Vietnam veterans deserve our appreciation

Published: Wednesday, January 9, 2013 at 12:48 PM.

Since then, Vietnam veterans have been slowly gaining the respect and recognition they didn’t receive when they came home.

I recently visited the Vietnam Veterans Memorial Wall in Washington, D.C., where veterans and family members spent three days reading off the more than 58,000 names of U.S. men and women who were killed or went missing in action during the war.

It was there that I had the great honor of speaking with several veterans of this terrible conflict, stopping them and just telling them something long overdue, a few little words that brought some of them to tears: "Welcome home, and thank you for your service."

One veteran asked me through his tears why I had chosen those words, and I told him of my history with this play and how I learned of the harsh treatment they received upon arriving back in the states. He wiped his tears and told me how when he got home, his own family turned their backs on him for years and that he didn’t even meet his grandchildren until 10 years ago.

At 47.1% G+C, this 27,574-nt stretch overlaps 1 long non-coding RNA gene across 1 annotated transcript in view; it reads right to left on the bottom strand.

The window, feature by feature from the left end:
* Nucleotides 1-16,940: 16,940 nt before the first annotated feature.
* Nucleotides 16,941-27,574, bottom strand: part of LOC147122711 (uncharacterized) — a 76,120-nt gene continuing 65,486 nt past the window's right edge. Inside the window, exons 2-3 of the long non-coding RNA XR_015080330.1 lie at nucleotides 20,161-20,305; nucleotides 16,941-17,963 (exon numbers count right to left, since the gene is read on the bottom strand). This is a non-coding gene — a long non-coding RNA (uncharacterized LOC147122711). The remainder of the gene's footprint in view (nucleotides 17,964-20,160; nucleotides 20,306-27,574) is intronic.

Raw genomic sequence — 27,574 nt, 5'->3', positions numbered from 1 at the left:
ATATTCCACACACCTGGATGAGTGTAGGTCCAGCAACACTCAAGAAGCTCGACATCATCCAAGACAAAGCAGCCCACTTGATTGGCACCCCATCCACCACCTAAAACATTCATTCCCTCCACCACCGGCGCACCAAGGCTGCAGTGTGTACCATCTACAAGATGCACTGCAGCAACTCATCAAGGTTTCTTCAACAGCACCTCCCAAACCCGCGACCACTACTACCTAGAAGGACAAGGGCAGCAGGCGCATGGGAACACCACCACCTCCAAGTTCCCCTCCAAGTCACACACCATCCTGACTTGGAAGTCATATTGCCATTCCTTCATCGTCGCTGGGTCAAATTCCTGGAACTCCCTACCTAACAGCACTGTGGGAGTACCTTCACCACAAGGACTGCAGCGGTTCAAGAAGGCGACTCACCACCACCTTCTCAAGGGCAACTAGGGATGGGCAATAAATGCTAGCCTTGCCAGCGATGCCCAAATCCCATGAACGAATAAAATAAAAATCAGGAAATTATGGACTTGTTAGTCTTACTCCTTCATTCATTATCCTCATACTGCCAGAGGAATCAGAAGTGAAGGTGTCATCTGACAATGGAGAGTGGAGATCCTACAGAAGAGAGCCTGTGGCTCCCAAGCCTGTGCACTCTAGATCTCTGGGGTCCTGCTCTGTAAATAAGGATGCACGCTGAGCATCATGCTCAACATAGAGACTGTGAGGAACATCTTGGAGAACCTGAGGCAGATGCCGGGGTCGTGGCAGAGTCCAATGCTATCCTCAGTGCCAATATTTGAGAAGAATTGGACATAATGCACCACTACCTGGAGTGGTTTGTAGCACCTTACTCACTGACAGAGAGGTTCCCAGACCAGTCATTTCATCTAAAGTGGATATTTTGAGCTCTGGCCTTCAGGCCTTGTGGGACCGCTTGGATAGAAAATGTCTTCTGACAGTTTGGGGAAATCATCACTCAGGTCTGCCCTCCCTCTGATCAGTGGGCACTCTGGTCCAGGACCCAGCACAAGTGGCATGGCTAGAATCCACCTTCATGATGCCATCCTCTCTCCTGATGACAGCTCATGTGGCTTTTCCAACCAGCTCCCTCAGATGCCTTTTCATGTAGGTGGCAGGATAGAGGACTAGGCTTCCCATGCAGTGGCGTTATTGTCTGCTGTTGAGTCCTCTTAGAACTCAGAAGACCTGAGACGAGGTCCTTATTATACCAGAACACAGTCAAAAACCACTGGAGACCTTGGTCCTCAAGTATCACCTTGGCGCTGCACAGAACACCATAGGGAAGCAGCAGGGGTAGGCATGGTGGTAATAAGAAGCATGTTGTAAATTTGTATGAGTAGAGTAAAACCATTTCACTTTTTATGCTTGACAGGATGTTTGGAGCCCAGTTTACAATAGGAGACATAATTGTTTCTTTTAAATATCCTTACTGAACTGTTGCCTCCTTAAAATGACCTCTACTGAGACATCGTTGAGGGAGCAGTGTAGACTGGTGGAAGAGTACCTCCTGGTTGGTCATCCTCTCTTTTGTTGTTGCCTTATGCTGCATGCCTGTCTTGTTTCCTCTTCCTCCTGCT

"I can count how many people told me ‘thank you’ in the first 10 years of being back here in the states," he said. "Eight people; and they were other veterans."

As he spoke with me, unfolding more stories of the years following the war, I recognized the thousand-yard stare that I had been taught about from the veterans I had talked to my freshman year of high school.

Finally after 20 minutes of talking, he asked me if I served, and when I told him I was currently enlisted in the Marines, he said, "It means more to me that you, a young Devil Dog, would go out of your way to recognize me and my brothers of our war than if the president came here and told me, ‘thanks for serving.’"



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